How to pray: a review of Justo Gonzalez’s *Teach Us to Pray: The Lord’s Prayer in the Early Church and Today* (Part 3)

Read this entire review series here.

We have now come to the first petition in the Lord’s Prayer: “give us this day our daily bread.” Gonzalez writes, “interpreters generally agree that the bread of which Jesus speaks in this prayer has to do with the physical bread that nourishes us, as well as with all that it represents: physical sustenance, clothing, and so forth.”

Once again, the use of the word “us” is important here. When Christians seek God in prayer they pray as part of a global community of fellow believers. They ask not only for their own “daily bread,” but for the “daily bread” of others. Here is Gonzalez: “…when we ask for ‘our daily bread’ we are not asking only for ourselves, nor even for our sisters and brothers in the church, but for the entire human race , even those who may not know our Lord.”

This makes the patriotic and political prayers of many conservative evangelicals so disturbing. Americans a literally lining-up for food. People can’t pay their bills and provide for their families. And let’s not forget that global poverty and starvation existed well before the outbreak of COVID-19.

We are living in a moment when Christians should be praying over and over and over again: “give us this day our daily bread.” Yet Christians around the United States are gathering–in person and on ZOOM–to pray that God would overturn an election, protect their rights, and help them get back on their Twitter and Facebook accounts. They are praying against those trying to “cancel” them. What if evangelicals gathered by the thousands in Washington D.C. to pray for the poor, suffering, and hungry?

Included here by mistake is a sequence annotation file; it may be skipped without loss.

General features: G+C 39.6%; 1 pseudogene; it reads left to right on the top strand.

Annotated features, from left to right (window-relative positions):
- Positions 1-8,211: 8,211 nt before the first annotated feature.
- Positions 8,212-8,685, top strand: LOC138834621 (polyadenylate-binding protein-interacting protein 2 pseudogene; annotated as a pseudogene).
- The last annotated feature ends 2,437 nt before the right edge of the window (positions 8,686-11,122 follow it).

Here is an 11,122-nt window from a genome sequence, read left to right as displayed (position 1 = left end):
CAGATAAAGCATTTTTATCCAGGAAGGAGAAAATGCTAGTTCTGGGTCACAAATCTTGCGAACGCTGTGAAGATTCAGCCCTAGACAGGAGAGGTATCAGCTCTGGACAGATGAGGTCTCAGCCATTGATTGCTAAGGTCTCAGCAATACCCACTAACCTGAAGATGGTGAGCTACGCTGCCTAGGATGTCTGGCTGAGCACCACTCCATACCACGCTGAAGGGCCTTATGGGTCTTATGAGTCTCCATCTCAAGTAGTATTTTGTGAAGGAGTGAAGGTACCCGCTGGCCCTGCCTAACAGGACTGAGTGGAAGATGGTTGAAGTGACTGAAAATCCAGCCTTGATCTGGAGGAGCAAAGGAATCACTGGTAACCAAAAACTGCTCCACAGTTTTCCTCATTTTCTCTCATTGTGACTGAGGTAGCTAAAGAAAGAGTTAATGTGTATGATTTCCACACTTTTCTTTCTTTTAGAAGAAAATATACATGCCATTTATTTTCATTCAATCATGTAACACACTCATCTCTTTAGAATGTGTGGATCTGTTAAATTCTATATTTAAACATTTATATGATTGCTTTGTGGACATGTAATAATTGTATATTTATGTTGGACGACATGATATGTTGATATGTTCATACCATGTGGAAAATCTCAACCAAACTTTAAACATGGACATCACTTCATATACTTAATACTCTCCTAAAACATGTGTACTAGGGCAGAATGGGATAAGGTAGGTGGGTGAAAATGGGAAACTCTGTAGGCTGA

The Lord’s Prayer continues with “forgive us our trespasses as we forgive those who trespass against us.” An essential part of prayer is confession and repentance. Recently on the Holy Post Podcast, host Skye Jethani made a point that resonated with me. He asked how my evangelical churches have corporate confession and repentance as part of their services. While confession and repentance is a vital part of mainline Protestant and Catholic services, these Christian practices are often absent from evangelical worship. This is probably because many American evangelicals believe that they nothing to confess or repent over at a corporate level.

With confession comes humility. “To speak of our debts,” Gonzalez writes, “is to confess them. We are declaring ourselves sinners and debtors before God.” He adds:

…the Lord’s Prayer emphasizes a close relationship between God’s forgiveness and our forgiving others. For this reason in the ancient church–and in many churches to this day–it was customary, after confession, and the announcement of God’s forgiving love, for believes to express their mutual reconciliation….Today’s equivalent of the kiss of peace is sometimes called sharing the peace, and in its most common form, it’s a time when believers shake hands and exchange words of love and reconciliation. At this time we forgive one another just as we ask God to forgive us.

When conservative evangelicals pray their prayers should be characterized by humility, repentance, forgiveness, and reconciliation, not power, pride and division.